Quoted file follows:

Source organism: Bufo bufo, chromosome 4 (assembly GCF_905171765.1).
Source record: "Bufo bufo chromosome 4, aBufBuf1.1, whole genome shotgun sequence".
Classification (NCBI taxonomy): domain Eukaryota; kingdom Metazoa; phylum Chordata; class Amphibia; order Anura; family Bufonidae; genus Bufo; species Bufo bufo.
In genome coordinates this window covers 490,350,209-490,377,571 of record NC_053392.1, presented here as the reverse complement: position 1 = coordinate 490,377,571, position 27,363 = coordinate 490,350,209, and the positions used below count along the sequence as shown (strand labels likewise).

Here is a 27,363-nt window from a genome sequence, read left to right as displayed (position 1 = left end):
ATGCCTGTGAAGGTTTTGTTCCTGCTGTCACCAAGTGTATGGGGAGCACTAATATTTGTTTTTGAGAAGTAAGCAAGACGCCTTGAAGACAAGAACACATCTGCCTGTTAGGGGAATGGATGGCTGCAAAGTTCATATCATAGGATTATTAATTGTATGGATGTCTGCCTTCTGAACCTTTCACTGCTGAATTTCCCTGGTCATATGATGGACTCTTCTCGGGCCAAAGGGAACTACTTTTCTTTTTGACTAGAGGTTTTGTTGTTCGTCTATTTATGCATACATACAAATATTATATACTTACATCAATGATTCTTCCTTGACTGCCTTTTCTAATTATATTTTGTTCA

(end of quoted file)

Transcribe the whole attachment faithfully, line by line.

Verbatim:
Source organism: Bufo bufo, chromosome 4 (assembly GCF_905171765.1).
Source record: "Bufo bufo chromosome 4, aBufBuf1.1, whole genome shotgun sequence".
Classification (NCBI taxonomy): domain Eukaryota; kingdom Metazoa; phylum Chordata; class Amphibia; order Anura; family Bufonidae; genus Bufo; species Bufo bufo.
In genome coordinates this window covers 490,350,209-490,377,571 of record NC_053392.1, presented here as the reverse complement: position 1 = coordinate 490,377,571, position 27,363 = coordinate 490,350,209, and the positions used below count along the sequence as shown (strand labels likewise).

Here is a 27,363-nt window from a genome sequence, read left to right as displayed (position 1 = left end):
ATGCCTGTGAAGGTTTTGTTCCTGCTGTCACCAAGTGTATGGGGAGCACTAATATTTGTTTTTGAGAAGTAAGCAAGACGCCTTGAAGACAAGAACACATCTGCCTGTTAGGGGAATGGATGGCTGCAAAGTTCATATCATAGGATTATTAATTGTATGGATGTCTGCCTTCTGAACCTTTCACTGCTGAATTTCCCTGGTCATATGATGGACTCTTCTCGGGCCAAAGGGAACTACTTTTCTTTTTGACTAGAGGTTTTGTTGTTCGTCTATTTATGCATACATACAAATATTATATACTTACATCAATGATTCTTCCTTGACTGCCTTTTCTAATTATATTTTGTTCA